Should Shell Oil Get a Tax Credit for Jobs Created by Other Companies? has a story (subscription) this morning asking whether Shell Oil should get a tax credit worth $1.65 billion for jobs that other companies may bring to Pennsylvania.

As Mark Price blogged Tuesday, Governor Tom Corbett has proposed a 25-year tax credit for companies that build and operate ethylene cracker plants in Pennsylvania. The $66 million annual tax credit (beginning in 2017) is expected to largely benefit Shell, which is the only company exploring construction of a cracker plant in the gas-rich Marcellus Shale. 

The tax credit would come on top of legislation enacted in March designating Shell's Beaver County site a tax-free zone for 15 years. Without any tax liability, Shell would be able to sell the tax credits for cash. 

Why shower Shell with so much taxpayer dollars? Governor Tom Corbett's administration says it's all about the jobs. But, as Pennsylvania Budget and Policy Center Director Sharon Ward asks in the Capitolwire story, how many jobs will Shell actually create in exchange for all these tax breaks?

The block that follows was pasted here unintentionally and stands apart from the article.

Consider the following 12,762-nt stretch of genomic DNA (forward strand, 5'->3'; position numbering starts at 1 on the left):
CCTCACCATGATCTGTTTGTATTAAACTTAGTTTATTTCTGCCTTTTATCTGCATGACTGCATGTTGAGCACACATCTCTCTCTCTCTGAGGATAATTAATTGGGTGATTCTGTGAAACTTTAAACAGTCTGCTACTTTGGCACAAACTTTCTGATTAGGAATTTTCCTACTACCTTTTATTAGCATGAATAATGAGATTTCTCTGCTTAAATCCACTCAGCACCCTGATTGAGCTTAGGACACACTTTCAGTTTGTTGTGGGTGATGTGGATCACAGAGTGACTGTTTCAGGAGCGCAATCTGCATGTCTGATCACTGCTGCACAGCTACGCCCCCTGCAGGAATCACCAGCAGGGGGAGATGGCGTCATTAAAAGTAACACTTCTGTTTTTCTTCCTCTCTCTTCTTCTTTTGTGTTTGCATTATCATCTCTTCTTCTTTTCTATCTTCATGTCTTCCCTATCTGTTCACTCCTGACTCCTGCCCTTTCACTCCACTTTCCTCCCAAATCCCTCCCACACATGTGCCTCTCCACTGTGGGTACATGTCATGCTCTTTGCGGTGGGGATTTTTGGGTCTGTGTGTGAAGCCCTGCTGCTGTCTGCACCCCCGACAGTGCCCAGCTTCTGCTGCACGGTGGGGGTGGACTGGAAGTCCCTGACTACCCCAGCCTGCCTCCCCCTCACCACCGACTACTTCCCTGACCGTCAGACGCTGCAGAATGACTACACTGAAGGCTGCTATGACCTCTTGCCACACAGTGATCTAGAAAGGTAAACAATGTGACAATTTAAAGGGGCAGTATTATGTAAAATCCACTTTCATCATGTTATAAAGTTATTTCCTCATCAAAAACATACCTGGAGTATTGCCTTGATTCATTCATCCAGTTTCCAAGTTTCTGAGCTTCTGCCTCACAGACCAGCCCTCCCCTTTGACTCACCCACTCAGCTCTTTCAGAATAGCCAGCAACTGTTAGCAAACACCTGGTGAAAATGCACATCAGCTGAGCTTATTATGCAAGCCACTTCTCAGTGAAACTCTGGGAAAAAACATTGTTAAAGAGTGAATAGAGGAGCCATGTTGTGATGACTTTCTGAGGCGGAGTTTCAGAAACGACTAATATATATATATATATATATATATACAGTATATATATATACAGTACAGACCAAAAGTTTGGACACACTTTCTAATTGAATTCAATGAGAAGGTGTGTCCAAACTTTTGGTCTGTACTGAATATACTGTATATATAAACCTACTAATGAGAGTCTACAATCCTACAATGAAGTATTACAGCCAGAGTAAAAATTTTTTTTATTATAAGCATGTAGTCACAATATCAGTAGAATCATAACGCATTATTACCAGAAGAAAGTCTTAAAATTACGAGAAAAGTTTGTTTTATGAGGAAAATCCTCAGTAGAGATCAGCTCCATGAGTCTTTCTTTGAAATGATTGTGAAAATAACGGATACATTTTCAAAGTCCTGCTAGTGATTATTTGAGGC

Ward wrote in an e-mail: “The question is who is creating the jobs in exchange for the tax credit? The public statements made by [Department of Community and Economic Development] Secretary [Alan] Walker and others suggest that the 15,000-20,000 jobs are not direct jobs promised by Shell, but jobs that might be developed sometime in the future by companies that will purchase the ethylene generated by the plant.

“So the question is simply: Is Shell creating 15,000 jobs? Or is Shell extracting a bonus for jobs that might be created sometime in the future by others?” ...

Ward wrote that this deal: “…would seem to differ as well from prior economic development deals, which hold companies accountable for direct jobs. And finally, given the precedent, will new industrial plants come to the state hat in hand leading to an ever escalating bidding war among the states? Just askin’.”

Ward also questioned how many of those jobs would actually come to Pennsylvania.

“The [western Pennsylvania] region is integrated economically, so the jobs will likely go to people from all three states,” said Ward. “Jobs don’t recognize political boundaries.

“The spinoff industries that are supposed to be created using the ethylene could be existing plants or new plants in W VA or Ohio. So PA taxpayers are footing the bill for spinoff industries that might be created in Ohio, West Virginia or other states.”

[Senator Joe] Scarnati and his chief of staff Drew Crompton, have both said any enabling legislation to create the tax credit would include “clawbacks” if the promised levels of job creation did not occur. 


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